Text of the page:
Parvimonas micra in bacterial vaginosis

Parvimonas micra is a gram-positive anaerobic bacteria normally found in the mouth, being part of dental plaque. P. micra is also found in the gut and may be found in vaginal flora.

There isn’t much information on this bacteria relating to vaginal infections or bacterial vaginosis, but P. micra is associated with biofilms of other bacteria, so can play a role in an infection or imbalance.

Because P. micra can’t make its own biofilms, it may contribute to vaginal problems, but probably isn’t the instigator.

Where P. micra infections are found

Infections have been found containing P. micra throughout the body, including in joints and heart tissue. This bacteria may cause abscesses, respiratory tract infections, sinus infections, and other serious, even life-threatening infections.

P. micra as an infection mediator

Interestingly, P. micra is being investigated as a potential mediator of infection. P. micra was found to cause changes in other bacteria from their pathogenic form to a less pathogenic form when close by.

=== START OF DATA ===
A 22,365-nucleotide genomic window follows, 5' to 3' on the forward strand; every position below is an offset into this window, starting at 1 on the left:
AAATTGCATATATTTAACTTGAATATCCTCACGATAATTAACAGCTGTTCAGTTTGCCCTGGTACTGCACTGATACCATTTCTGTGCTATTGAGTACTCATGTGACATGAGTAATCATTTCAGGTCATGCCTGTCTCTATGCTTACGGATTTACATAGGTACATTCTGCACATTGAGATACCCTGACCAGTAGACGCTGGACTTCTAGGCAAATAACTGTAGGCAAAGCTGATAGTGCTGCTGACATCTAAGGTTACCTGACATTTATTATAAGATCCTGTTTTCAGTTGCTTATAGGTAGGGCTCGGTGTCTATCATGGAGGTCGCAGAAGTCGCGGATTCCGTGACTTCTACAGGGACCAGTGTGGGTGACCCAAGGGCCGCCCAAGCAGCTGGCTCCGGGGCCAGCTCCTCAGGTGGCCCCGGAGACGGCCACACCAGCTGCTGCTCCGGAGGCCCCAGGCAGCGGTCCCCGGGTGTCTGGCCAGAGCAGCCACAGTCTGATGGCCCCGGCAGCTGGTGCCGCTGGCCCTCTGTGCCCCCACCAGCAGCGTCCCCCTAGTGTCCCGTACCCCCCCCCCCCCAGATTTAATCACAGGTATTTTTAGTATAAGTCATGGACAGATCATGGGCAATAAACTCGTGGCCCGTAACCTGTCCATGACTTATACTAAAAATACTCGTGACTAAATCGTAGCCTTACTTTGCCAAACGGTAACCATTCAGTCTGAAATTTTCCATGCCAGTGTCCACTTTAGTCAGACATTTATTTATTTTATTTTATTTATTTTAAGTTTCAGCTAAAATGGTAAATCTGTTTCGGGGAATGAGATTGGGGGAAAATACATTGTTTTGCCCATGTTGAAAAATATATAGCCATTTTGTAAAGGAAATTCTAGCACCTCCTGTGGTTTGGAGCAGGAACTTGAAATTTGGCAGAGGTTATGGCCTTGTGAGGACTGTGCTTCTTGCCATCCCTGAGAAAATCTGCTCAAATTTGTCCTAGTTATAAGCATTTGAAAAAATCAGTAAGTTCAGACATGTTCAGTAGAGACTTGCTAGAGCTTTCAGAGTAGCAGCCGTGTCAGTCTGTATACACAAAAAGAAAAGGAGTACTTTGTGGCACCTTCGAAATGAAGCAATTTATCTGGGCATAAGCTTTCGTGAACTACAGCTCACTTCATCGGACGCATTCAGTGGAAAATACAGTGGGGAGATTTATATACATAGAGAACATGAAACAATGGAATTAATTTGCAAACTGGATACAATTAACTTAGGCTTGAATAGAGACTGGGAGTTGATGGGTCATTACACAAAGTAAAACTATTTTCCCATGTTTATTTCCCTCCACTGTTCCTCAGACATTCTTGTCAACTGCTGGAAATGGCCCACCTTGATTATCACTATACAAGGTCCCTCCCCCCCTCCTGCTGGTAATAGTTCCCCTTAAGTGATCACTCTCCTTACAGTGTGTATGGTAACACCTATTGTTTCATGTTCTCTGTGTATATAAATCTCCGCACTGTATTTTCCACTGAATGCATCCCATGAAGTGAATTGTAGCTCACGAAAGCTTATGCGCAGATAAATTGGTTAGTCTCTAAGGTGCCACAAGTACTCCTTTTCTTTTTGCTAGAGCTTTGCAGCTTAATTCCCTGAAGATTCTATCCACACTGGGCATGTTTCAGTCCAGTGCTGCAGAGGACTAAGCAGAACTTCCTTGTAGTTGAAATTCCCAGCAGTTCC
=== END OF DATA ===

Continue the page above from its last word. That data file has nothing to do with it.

How P. micra is tested for

Parvimonas micra can be cultured, with incubation periods of about 48 hours. P. micra is an obligate anaerobe, which means it cannot tolerate oxygen in its environment.

Parvimonas micra and biofilms

P. micra is associated with biofilms in the mouth, found in the top layer of biofilm colonies of other bacteria, but cannot form its own biofilms, so lives in those made by other bacteria.

P. micra has pathogenic potential, and may cause or contribute to periodontitis.

History of P. micra

P. micra was originally classified as Peptostreptococcus micros in 1933. In 1999 this bacteria was reclassified as Micromonas micros, then reclassified again in 2006 to Parvimonas micra.

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Jessica Lloyd - Vulvovaginal Specialist Naturopathic Practitioner, BHSc(N)

Jessica is a degree-qualified naturopath (BHSc) specialising in vulvovaginal health and disease, based in Melbourne, Australia.

Jessica is the owner and lead naturopath of My Vagina, and is a member of the:

  • International Society for the Study of Vulvovaginal Disease (ISSVD)
  • International Society for the Study of Women's Sexual Health (ISSWSH)
  • National Vulvodynia Association (NVA) Australia
  • New Zealand Vulvovaginal Society (ANZVS)
  • Australian Traditional Medicine Society (ATMS)